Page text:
Other lobbyists for crop insurance included Independent Community Bankers of America, ACE INA Holdings and Zurich, both global insurance companies, the National Association of Professional Insurance Agents, and Deere & Co., the large equipment manufacturer that also has a crop insurance arm

Just as it fought the direct subsidies of the past, the Environmental Working Group tried to limit the new crop insurance program in the current Farm Bill. The day Obama signed it last February, Craig Cox, EWG’s senior vice president of agriculture and natural resources, said the savings created by ending the direct-payment program was lost and “will be even worse for taxpayers and the environment.”

“The new law also locks in profits for crop insurance companies and their agents,” Cox said in a statement. “Meanwhile programs that feed hungry families and reward good stewardship of the land get shortchanged.”

Food companies fighting ethanol

Energy interests were also well-represented in the lines of lobbyists. In addition to Exxon and Dupont, NextEraEnergy, a $15 billion Florida company, spent heavily and lobbied often on the Farm Bill. NextEra, which claims to be North America’s larger owner and operator of wind and solar electric generation, reported promoting alternative fuels and biofuels, among other interests.

But there were those who fought ethanol production, including Nestle, the global conglomerate that makes of candy, coffee and nutrition products.  Nestle spent $7.8 million on lobbying, including Farm Bill issues such as SNAP, the dairy and sugar programs and “planting flexibility issues related to corn ethanol.”

Nestle has long been an opponent of ethanol. In 2011, the company’s chairman, Peter Brabeck-Letmathe, lashed out at Ag Secretary Tom Vilsack, calling the Obama administration’s promotion of ethanol “immoral.”

What’s the fate of future Farm Bills?

Given the two years delay, the competing interests and the partisan polarization on the current legislation, the future of farm legislation is difficult to predict.

Other trends like climate change, water problems, and greater competition of the international markets could play a role in future farm bills, said Hoagland, of the Bipartisan Policy Center. Crop insurance will also be watched to see if it maintains farmer income, he said.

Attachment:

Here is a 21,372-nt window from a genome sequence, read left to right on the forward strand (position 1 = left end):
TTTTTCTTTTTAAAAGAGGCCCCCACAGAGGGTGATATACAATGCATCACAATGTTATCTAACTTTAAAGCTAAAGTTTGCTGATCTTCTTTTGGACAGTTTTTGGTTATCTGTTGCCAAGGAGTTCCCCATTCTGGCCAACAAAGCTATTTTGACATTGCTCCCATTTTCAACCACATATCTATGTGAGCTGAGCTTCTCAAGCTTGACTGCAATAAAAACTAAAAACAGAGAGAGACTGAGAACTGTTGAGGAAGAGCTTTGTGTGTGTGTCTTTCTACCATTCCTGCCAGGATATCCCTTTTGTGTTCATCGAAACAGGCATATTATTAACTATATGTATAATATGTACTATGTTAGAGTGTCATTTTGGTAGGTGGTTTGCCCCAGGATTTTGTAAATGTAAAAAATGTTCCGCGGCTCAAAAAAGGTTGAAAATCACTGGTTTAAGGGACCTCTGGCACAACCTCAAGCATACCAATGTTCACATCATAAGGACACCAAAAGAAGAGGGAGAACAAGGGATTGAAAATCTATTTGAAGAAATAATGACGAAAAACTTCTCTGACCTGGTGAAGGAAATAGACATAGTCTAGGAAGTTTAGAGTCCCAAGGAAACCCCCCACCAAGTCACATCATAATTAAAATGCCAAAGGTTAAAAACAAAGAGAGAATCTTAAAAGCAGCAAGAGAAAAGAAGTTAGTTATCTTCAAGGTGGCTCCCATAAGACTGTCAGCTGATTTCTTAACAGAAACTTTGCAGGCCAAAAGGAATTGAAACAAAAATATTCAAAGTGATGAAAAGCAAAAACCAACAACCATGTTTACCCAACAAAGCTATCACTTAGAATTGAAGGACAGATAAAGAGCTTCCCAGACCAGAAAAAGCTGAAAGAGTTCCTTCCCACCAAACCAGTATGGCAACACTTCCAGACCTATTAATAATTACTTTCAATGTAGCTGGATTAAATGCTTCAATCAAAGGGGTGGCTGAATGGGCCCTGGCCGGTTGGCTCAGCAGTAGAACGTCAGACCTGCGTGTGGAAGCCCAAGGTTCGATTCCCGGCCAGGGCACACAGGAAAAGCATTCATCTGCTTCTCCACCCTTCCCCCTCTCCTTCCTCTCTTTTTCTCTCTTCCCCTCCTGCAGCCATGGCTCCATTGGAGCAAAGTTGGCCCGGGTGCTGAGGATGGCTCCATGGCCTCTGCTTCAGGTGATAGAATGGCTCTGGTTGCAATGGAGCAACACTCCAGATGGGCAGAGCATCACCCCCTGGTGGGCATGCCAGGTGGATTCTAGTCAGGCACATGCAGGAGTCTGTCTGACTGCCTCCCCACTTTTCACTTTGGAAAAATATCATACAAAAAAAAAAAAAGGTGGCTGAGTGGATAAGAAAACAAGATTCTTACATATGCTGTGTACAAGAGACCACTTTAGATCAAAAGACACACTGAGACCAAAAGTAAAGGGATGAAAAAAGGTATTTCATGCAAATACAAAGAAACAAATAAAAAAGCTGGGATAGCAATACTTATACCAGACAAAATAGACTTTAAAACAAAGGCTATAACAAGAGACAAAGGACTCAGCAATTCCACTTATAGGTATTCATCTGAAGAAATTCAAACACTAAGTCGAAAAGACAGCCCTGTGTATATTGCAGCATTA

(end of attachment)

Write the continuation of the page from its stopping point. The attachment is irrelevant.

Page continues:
But Hoagland believes that the subsidies for ethanol and other biofuels may be reduced.

“It was looked at as an opportunity to start up these companies, but those federal subsidies,  I think, will start to dwindle going forward largely because of the fiscal situation we may be confronting,” he said.

The look of the lobby will also be watched as the urban and rural coalitions of the past have fallen apart, the Midwestern role in prioritizing the Farm Bill became muddled by regional differences and corporate interests continue to influence policy.

The different set of coalitions of the past that ensured that the Farm Bill would pass every five years can’t be relied on anymore, Westhoff said.

“My own perception is that things have become so polarized across all of American politics right now that just putting together what used to be relatively routine compromises is more challenging than it ever was before,” he said.

Former House Ag Committee staffer O’Conner agreed, and wonders if the food stamp and nutrition programs will be able to continue to be married to get a bill through Congress. Out of a nearly trillion dollar bill, the farm concerns held about $200 billion, he said.

“That’s a very big anchor to drag across the floor,” he said.

Congress, advocates and all interests will need to think about that challenge during the next five years, O’Conner said.

“Will the nature of the Farm Bill change? Will it be broken in to pieces? Will they feel they can pass more modestly-priced Farm Bill farm program without the food stamps piece of it? Or will they continue to believe that they will simply become a target, a punching bag?”

This story was produced in conjunction with the Midwest Center for Investigative Reporting.